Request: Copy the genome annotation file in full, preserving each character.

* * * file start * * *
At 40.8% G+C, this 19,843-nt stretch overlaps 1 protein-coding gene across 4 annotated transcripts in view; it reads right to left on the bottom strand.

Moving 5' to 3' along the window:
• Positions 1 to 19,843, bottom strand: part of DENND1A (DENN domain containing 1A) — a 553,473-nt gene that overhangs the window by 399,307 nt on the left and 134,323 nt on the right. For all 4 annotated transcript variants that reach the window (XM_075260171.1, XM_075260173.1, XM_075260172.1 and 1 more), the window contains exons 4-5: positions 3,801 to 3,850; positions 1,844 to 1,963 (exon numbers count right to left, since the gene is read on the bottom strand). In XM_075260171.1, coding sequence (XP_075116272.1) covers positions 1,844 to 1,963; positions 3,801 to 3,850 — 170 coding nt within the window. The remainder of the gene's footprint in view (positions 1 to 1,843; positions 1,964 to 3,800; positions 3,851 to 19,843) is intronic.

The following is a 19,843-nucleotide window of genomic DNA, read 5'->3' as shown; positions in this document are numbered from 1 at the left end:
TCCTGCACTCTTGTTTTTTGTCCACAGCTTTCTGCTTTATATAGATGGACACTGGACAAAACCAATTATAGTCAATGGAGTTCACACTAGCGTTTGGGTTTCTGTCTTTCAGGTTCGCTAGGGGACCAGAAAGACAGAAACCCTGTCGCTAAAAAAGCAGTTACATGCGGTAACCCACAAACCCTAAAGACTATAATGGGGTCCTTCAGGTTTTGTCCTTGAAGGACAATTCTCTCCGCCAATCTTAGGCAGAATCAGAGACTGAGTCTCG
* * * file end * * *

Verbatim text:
At 40.8% G+C, this 19,843-nt stretch overlaps 1 protein-coding gene across 4 annotated transcripts in view; it reads right to left on the bottom strand.

Moving 5' to 3' along the window:
• Positions 1 to 19,843, bottom strand: part of DENND1A (DENN domain containing 1A) — a 553,473-nt gene that overhangs the window by 399,307 nt on the left and 134,323 nt on the right. For all 4 annotated transcript variants that reach the window (XM_075260171.1, XM_075260173.1, XM_075260172.1 and 1 more), the window contains exons 4-5: positions 3,801 to 3,850; positions 1,844 to 1,963 (exon numbers count right to left, since the gene is read on the bottom strand). In XM_075260171.1, coding sequence (XP_075116272.1) covers positions 1,844 to 1,963; positions 3,801 to 3,850 — 170 coding nt within the window. The remainder of the gene's footprint in view (positions 1 to 1,843; positions 1,964 to 3,800; positions 3,851 to 19,843) is intronic.

The following is a 19,843-nucleotide window of genomic DNA, read 5'->3' as shown; positions in this document are numbered from 1 at the left end:
TCCTGCACTCTTGTTTTTTGTCCACAGCTTTCTGCTTTATATAGATGGACACTGGACAAAACCAATTATAGTCAATGGAGTTCACACTAGCGTTTGGGTTTCTGTCTTTCAGGTTCGCTAGGGGACCAGAAAGACAGAAACCCTGTCGCTAAAAAAGCAGTTACATGCGGTAACCCACAAACCCTAAAGACTATAATGGGGTCCTTCAGGTTTTGTCCTTGAAGGACAATTCTCTCCGCCAATCTTAGGCAGAATCAGAGACTGAGTCTCG